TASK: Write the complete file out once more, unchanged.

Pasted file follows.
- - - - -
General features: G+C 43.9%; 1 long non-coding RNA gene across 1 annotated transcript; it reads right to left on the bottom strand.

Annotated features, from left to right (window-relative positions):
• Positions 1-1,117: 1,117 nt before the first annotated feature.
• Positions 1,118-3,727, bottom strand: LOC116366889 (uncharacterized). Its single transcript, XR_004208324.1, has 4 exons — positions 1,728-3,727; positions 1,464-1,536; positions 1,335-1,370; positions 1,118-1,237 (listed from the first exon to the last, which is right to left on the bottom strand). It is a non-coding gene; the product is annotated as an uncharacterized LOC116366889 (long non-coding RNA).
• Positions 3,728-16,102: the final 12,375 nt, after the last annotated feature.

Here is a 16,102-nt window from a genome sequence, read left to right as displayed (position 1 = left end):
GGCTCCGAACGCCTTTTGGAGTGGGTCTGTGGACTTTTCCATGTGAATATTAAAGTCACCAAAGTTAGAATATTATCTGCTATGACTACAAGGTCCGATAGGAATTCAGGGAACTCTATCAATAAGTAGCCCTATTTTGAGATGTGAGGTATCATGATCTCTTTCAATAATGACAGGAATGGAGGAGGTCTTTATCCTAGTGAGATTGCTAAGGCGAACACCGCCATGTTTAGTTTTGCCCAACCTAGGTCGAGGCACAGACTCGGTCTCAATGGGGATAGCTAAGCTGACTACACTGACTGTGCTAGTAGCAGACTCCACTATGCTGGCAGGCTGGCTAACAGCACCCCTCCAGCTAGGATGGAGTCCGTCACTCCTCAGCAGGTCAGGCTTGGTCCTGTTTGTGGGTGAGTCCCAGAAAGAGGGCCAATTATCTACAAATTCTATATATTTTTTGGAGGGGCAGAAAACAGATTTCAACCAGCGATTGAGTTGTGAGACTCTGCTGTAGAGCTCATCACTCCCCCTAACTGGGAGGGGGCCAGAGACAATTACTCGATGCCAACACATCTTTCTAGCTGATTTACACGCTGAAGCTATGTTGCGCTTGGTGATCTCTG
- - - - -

General features: G+C 43.9%; 1 long non-coding RNA gene across 1 annotated transcript; it reads right to left on the bottom strand.

Annotated features, from left to right (window-relative positions):
• Positions 1-1,117: 1,117 nt before the first annotated feature.
• Positions 1,118-3,727, bottom strand: LOC116366889 (uncharacterized). Its single transcript, XR_004208324.1, has 4 exons — positions 1,728-3,727; positions 1,464-1,536; positions 1,335-1,370; positions 1,118-1,237 (listed from the first exon to the last, which is right to left on the bottom strand). It is a non-coding gene; the product is annotated as an uncharacterized LOC116366889 (long non-coding RNA).
• Positions 3,728-16,102: the final 12,375 nt, after the last annotated feature.

Here is a 16,102-nt window from a genome sequence, read left to right as displayed (position 1 = left end):
GGCTCCGAACGCCTTTTGGAGTGGGTCTGTGGACTTTTCCATGTGAATATTAAAGTCACCAAAGTTAGAATATTATCTGCTATGACTACAAGGTCCGATAGGAATTCAGGGAACTCTATCAATAAGTAGCCCTATTTTGAGATGTGAGGTATCATGATCTCTTTCAATAATGACAGGAATGGAGGAGGTCTTTATCCTAGTGAGATTGCTAAGGCGAACACCGCCATGTTTAGTTTTGCCCAACCTAGGTCGAGGCACAGACTCGGTCTCAATGGGGATAGCTAAGCTGACTACACTGACTGTGCTAGTAGCAGACTCCACTATGCTGGCAGGCTGGCTAACAGCACCCCTCCAGCTAGGATGGAGTCCGTCACTCCTCAGCAGGTCAGGCTTGGTCCTGTTTGTGGGTGAGTCCCAGAAAGAGGGCCAATTATCTACAAATTCTATATATTTTTTGGAGGGGCAGAAAACAGATTTCAACCAGCGATTGAGTTGTGAGACTCTGCTGTAGAGCTCATCACTCCCCCTAACTGGGAGGGGGCCAGAGACAATTACTCGATGCCAACACATCTTTCTAGCTGATTTACACGCTGAAGCTATGTTGCGCTTGGTGATCTCTG